World’s End is another spectacular property that is part of the Trustees of Reservations Network. It is a 251-acre peninsula and is technically one of the Boston Harbor Islands, which were formed by retreating glaciers. The landscape is made up of rocky coastlines, broad hillsides, open fields and woodlands, as well as saltwater marshland.
World’s End has an interesting history. It was once an island before colonial farmers dammed the marshes for agriculture. In the 1880’s a wealthy Boston businessman bought the property and built a farming estate, and in the 1890’s he hired Frederick Law Olmstead to design a large subdivision. The houses were never built, but the gently curving tree-lined carriage roads remain and are beautiful paths on which to wander the property. I would love to come back in the winter and snowshoe here.
On our way out we noticed a wooden structure tucked under a stand of trees on the shore of the Damde Meadows tidal marsh. We had already been there a few hours and so I was fine leaving it for next time but Jeff wanted to see it. I am so glad we checked it out. This little wooden house was perched on the shore and had a beautiful walkway extending out over the marsh. I am sure this is wonderful place for birdwatching.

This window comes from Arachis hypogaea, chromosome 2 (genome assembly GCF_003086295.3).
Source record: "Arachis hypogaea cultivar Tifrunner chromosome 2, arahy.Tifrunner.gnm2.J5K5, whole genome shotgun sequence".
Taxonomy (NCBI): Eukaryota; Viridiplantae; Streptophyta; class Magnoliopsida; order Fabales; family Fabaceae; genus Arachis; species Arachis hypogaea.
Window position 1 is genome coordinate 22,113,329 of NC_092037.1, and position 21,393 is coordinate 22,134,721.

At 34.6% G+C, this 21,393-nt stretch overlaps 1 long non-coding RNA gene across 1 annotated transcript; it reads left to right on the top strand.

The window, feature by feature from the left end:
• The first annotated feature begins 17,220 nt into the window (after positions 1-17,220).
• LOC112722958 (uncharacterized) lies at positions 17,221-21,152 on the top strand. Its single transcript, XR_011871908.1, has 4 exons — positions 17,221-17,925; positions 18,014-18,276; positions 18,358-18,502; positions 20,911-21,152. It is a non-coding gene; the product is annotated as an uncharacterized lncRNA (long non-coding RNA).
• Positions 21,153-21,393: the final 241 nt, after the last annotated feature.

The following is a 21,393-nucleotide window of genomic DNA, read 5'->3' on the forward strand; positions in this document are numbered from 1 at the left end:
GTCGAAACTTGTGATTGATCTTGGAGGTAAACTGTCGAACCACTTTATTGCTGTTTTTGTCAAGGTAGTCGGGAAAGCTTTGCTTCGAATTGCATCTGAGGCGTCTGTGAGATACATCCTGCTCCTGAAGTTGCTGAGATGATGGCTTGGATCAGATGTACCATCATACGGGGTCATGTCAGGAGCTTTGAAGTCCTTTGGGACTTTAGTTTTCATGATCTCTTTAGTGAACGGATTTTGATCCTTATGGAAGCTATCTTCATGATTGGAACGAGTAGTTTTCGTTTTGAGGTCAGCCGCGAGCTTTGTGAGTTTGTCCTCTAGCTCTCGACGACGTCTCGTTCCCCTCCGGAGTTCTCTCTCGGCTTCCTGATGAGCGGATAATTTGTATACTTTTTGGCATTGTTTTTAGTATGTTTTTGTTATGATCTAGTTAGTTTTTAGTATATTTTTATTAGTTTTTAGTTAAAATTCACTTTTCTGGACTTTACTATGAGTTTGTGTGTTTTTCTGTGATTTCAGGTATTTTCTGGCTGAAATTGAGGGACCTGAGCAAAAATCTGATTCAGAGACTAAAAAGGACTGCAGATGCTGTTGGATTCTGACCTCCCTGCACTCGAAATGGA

One of the most unique aspects of Worlds End is that is so peaceful and undeveloped yet it is surrounded by signs of civilization. The Boston skyline can be seen from a few overlooks and all around you are the gorgeous houses of Hingham and Hull set on rocky outcroppings. The people from nearby communities banded together with the Trustees of Reservations to protect the property from development in 1967, and you can tell it is a very cherished place!